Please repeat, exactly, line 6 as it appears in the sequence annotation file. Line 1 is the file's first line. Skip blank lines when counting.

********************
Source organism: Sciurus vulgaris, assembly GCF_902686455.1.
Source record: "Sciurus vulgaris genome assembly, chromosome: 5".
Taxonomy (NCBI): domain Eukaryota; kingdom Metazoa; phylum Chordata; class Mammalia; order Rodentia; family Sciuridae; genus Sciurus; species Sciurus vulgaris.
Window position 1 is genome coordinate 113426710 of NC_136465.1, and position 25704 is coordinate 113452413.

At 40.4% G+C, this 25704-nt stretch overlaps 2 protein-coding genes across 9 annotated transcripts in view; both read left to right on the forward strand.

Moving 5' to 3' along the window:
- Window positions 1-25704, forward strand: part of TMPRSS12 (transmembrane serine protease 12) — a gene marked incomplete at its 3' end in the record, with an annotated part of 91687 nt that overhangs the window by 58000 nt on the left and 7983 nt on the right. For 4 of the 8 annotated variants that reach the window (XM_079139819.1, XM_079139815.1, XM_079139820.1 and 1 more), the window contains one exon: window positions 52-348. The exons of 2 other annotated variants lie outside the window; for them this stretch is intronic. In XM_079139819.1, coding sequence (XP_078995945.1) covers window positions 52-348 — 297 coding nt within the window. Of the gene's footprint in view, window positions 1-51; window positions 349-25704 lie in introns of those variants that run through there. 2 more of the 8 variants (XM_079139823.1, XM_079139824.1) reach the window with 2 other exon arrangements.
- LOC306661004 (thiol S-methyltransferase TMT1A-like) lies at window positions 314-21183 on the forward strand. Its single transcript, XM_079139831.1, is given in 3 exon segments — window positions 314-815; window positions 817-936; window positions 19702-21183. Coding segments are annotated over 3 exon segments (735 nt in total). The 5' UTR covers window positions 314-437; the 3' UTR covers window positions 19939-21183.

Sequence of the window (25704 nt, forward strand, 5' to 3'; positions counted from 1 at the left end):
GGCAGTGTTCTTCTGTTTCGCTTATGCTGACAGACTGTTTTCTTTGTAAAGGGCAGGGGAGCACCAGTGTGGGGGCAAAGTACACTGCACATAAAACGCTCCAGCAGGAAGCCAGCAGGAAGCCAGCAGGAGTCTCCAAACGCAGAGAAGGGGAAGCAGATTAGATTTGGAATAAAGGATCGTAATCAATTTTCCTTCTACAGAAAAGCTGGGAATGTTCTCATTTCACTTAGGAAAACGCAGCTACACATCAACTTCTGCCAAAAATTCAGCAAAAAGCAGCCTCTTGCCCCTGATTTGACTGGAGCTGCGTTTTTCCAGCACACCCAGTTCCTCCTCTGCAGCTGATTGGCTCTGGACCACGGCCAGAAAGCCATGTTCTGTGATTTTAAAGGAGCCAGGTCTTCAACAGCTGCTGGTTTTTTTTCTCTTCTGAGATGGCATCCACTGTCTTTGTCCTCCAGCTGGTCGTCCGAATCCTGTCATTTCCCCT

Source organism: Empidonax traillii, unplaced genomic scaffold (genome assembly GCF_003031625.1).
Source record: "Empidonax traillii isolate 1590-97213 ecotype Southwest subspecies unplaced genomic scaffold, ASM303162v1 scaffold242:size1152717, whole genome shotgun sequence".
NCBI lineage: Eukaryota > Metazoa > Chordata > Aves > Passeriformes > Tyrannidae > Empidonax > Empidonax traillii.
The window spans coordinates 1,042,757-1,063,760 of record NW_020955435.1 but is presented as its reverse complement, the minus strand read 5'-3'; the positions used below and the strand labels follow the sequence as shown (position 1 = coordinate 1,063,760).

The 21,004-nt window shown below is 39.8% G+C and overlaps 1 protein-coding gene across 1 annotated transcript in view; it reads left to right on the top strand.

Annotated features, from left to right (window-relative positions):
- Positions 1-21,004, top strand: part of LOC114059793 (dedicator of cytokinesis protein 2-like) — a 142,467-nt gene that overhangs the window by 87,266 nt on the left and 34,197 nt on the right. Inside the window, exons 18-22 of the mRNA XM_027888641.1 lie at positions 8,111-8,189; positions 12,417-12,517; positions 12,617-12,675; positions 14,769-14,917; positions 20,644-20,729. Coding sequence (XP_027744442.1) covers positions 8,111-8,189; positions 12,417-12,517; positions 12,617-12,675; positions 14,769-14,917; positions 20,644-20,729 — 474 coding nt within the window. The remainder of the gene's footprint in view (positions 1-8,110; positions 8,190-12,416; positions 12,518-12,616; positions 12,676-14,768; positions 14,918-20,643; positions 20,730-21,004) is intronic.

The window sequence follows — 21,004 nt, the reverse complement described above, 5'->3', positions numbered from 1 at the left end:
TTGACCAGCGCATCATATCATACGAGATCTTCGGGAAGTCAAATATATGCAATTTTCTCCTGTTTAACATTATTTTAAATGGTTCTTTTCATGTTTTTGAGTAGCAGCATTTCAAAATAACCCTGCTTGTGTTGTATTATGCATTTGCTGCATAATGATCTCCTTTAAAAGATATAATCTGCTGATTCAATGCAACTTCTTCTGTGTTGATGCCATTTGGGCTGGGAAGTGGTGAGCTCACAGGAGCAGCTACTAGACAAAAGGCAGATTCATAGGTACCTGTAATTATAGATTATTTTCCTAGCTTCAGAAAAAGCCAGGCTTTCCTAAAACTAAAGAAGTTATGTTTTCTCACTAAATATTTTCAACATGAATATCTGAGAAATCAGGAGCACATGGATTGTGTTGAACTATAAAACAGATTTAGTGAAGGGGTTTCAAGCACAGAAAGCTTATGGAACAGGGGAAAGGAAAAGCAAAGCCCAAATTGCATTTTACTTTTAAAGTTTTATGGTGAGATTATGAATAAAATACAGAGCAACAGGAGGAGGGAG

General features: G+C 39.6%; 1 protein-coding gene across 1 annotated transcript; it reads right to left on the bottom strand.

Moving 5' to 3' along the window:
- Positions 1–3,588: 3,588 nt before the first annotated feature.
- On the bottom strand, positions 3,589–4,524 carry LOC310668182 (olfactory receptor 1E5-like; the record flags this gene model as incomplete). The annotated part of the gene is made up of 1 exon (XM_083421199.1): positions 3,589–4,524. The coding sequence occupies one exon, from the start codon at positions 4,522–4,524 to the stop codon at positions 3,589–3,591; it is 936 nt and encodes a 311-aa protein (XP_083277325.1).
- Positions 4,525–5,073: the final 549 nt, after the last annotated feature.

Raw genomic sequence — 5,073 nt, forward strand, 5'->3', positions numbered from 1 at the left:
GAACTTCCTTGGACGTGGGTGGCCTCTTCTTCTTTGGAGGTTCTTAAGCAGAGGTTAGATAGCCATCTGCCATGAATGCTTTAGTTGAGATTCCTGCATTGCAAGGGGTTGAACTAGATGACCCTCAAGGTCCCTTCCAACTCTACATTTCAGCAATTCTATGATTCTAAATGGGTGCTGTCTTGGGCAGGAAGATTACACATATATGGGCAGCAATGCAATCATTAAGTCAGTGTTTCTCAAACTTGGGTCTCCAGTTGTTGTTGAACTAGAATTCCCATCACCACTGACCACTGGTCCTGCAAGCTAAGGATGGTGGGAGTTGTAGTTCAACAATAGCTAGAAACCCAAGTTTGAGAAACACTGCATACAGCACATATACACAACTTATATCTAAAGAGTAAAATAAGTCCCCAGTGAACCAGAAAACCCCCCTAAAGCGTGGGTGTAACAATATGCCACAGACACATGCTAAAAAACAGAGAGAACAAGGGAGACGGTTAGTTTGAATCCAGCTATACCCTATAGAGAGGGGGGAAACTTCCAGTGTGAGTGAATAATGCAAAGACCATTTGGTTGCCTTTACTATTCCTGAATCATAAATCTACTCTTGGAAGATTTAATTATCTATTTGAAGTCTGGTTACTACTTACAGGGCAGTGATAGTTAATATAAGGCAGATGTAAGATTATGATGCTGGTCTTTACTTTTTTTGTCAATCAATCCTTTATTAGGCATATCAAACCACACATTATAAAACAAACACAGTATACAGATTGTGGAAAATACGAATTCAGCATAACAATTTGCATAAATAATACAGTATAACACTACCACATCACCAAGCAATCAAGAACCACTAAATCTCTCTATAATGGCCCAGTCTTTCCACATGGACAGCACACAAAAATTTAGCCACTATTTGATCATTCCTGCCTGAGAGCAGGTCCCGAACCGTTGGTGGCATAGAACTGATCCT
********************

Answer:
Moving 5' to 3' along the window: